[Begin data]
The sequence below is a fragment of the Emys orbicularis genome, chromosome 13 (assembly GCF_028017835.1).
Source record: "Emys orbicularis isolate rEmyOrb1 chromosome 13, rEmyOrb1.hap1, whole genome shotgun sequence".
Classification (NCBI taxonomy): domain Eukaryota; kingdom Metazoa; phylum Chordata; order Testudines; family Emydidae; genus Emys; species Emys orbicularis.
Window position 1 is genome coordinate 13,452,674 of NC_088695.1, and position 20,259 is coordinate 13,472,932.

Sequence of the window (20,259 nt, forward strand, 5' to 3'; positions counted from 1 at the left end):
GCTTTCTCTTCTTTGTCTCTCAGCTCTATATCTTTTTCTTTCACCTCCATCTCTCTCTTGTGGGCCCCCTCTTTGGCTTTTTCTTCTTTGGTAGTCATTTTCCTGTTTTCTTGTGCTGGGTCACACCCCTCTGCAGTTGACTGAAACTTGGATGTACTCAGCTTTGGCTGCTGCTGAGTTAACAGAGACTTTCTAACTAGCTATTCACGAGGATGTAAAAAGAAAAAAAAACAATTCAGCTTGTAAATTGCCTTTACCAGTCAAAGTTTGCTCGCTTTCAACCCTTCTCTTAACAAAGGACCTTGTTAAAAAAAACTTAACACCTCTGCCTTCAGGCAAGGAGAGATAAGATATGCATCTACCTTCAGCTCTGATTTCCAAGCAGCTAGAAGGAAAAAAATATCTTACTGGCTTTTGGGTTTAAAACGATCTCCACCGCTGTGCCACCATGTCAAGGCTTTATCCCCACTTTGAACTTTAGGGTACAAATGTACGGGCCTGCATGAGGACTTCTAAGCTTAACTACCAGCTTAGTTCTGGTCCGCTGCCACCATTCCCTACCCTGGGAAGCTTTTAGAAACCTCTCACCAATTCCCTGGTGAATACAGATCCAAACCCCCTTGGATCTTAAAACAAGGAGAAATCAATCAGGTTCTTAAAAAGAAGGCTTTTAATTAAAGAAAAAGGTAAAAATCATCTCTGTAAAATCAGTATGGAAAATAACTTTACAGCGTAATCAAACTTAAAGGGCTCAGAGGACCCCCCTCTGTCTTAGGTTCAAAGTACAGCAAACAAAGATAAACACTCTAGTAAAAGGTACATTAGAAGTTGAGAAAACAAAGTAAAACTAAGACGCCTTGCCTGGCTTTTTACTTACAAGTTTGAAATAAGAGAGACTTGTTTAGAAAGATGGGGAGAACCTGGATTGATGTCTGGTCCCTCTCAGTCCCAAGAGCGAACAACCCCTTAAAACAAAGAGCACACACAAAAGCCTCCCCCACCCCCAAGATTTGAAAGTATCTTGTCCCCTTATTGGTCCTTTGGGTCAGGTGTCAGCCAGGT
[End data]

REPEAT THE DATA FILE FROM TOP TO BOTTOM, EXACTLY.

The sequence below is a fragment of the Emys orbicularis genome, chromosome 13 (assembly GCF_028017835.1).
Source record: "Emys orbicularis isolate rEmyOrb1 chromosome 13, rEmyOrb1.hap1, whole genome shotgun sequence".
Classification (NCBI taxonomy): domain Eukaryota; kingdom Metazoa; phylum Chordata; order Testudines; family Emydidae; genus Emys; species Emys orbicularis.
Window position 1 is genome coordinate 13,452,674 of NC_088695.1, and position 20,259 is coordinate 13,472,932.

Sequence of the window (20,259 nt, forward strand, 5' to 3'; positions counted from 1 at the left end):
GCTTTCTCTTCTTTGTCTCTCAGCTCTATATCTTTTTCTTTCACCTCCATCTCTCTCTTGTGGGCCCCCTCTTTGGCTTTTTCTTCTTTGGTAGTCATTTTCCTGTTTTCTTGTGCTGGGTCACACCCCTCTGCAGTTGACTGAAACTTGGATGTACTCAGCTTTGGCTGCTGCTGAGTTAACAGAGACTTTCTAACTAGCTATTCACGAGGATGTAAAAAGAAAAAAAAACAATTCAGCTTGTAAATTGCCTTTACCAGTCAAAGTTTGCTCGCTTTCAACCCTTCTCTTAACAAAGGACCTTGTTAAAAAAAACTTAACACCTCTGCCTTCAGGCAAGGAGAGATAAGATATGCATCTACCTTCAGCTCTGATTTCCAAGCAGCTAGAAGGAAAAAAATATCTTACTGGCTTTTGGGTTTAAAACGATCTCCACCGCTGTGCCACCATGTCAAGGCTTTATCCCCACTTTGAACTTTAGGGTACAAATGTACGGGCCTGCATGAGGACTTCTAAGCTTAACTACCAGCTTAGTTCTGGTCCGCTGCCACCATTCCCTACCCTGGGAAGCTTTTAGAAACCTCTCACCAATTCCCTGGTGAATACAGATCCAAACCCCCTTGGATCTTAAAACAAGGAGAAATCAATCAGGTTCTTAAAAAGAAGGCTTTTAATTAAAGAAAAAGGTAAAAATCATCTCTGTAAAATCAGTATGGAAAATAACTTTACAGCGTAATCAAACTTAAAGGGCTCAGAGGACCCCCCTCTGTCTTAGGTTCAAAGTACAGCAAACAAAGATAAACACTCTAGTAAAAGGTACATTAGAAGTTGAGAAAACAAAGTAAAACTAAGACGCCTTGCCTGGCTTTTTACTTACAAGTTTGAAATAAGAGAGACTTGTTTAGAAAGATGGGGAGAACCTGGATTGATGTCTGGTCCCTCTCAGTCCCAAGAGCGAACAACCCCTTAAAACAAAGAGCACACACAAAAGCCTCCCCCACCCCCAAGATTTGAAAGTATCTTGTCCCCTTATTGGTCCTTTGGGTCAGGTGTCAGCCAGGT